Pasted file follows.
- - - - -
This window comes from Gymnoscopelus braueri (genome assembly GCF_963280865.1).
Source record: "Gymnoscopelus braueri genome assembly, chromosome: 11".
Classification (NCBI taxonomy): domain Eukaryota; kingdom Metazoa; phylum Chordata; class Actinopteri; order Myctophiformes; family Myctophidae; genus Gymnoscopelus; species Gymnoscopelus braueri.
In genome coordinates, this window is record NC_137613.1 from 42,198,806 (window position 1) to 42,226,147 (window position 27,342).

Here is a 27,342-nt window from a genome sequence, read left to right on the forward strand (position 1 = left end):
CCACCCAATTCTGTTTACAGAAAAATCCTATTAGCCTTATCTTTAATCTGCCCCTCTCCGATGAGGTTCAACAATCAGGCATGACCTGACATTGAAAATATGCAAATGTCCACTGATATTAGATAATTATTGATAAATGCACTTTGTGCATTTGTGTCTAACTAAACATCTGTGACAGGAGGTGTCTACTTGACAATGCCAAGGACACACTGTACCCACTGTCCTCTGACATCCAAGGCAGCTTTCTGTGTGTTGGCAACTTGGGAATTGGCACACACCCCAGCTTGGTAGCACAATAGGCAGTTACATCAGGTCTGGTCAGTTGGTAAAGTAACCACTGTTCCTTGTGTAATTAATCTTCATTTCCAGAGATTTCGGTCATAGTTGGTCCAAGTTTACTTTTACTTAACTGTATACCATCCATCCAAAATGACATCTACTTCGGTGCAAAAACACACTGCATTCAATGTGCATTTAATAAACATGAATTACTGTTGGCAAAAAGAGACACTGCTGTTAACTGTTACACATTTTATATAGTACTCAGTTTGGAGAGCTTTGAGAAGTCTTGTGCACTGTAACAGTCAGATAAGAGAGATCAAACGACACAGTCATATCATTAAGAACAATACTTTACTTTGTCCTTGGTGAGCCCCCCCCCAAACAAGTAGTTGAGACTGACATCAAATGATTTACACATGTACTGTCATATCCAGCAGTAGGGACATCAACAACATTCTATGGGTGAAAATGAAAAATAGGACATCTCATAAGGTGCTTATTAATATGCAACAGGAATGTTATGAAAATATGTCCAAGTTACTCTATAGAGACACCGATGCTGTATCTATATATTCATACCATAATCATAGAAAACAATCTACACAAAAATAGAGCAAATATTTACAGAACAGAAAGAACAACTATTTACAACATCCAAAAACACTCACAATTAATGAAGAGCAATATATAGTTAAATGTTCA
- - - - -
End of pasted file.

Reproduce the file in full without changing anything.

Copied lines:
This window comes from Gymnoscopelus braueri (genome assembly GCF_963280865.1).
Source record: "Gymnoscopelus braueri genome assembly, chromosome: 11".
Classification (NCBI taxonomy): domain Eukaryota; kingdom Metazoa; phylum Chordata; class Actinopteri; order Myctophiformes; family Myctophidae; genus Gymnoscopelus; species Gymnoscopelus braueri.
In genome coordinates, this window is record NC_137613.1 from 42,198,806 (window position 1) to 42,226,147 (window position 27,342).

Here is a 27,342-nt window from a genome sequence, read left to right on the forward strand (position 1 = left end):
CCACCCAATTCTGTTTACAGAAAAATCCTATTAGCCTTATCTTTAATCTGCCCCTCTCCGATGAGGTTCAACAATCAGGCATGACCTGACATTGAAAATATGCAAATGTCCACTGATATTAGATAATTATTGATAAATGCACTTTGTGCATTTGTGTCTAACTAAACATCTGTGACAGGAGGTGTCTACTTGACAATGCCAAGGACACACTGTACCCACTGTCCTCTGACATCCAAGGCAGCTTTCTGTGTGTTGGCAACTTGGGAATTGGCACACACCCCAGCTTGGTAGCACAATAGGCAGTTACATCAGGTCTGGTCAGTTGGTAAAGTAACCACTGTTCCTTGTGTAATTAATCTTCATTTCCAGAGATTTCGGTCATAGTTGGTCCAAGTTTACTTTTACTTAACTGTATACCATCCATCCAAAATGACATCTACTTCGGTGCAAAAACACACTGCATTCAATGTGCATTTAATAAACATGAATTACTGTTGGCAAAAAGAGACACTGCTGTTAACTGTTACACATTTTATATAGTACTCAGTTTGGAGAGCTTTGAGAAGTCTTGTGCACTGTAACAGTCAGATAAGAGAGATCAAACGACACAGTCATATCATTAAGAACAATACTTTACTTTGTCCTTGGTGAGCCCCCCCCCAAACAAGTAGTTGAGACTGACATCAAATGATTTACACATGTACTGTCATATCCAGCAGTAGGGACATCAACAACATTCTATGGGTGAAAATGAAAAATAGGACATCTCATAAGGTGCTTATTAATATGCAACAGGAATGTTATGAAAATATGTCCAAGTTACTCTATAGAGACACCGATGCTGTATCTATATATTCATACCATAATCATAGAAAACAATCTACACAAAAATAGAGCAAATATTTACAGAACAGAAAGAACAACTATTTACAACATCCAAAAACACTCACAATTAATGAAGAGCAATATATAGTTAAATGTTCA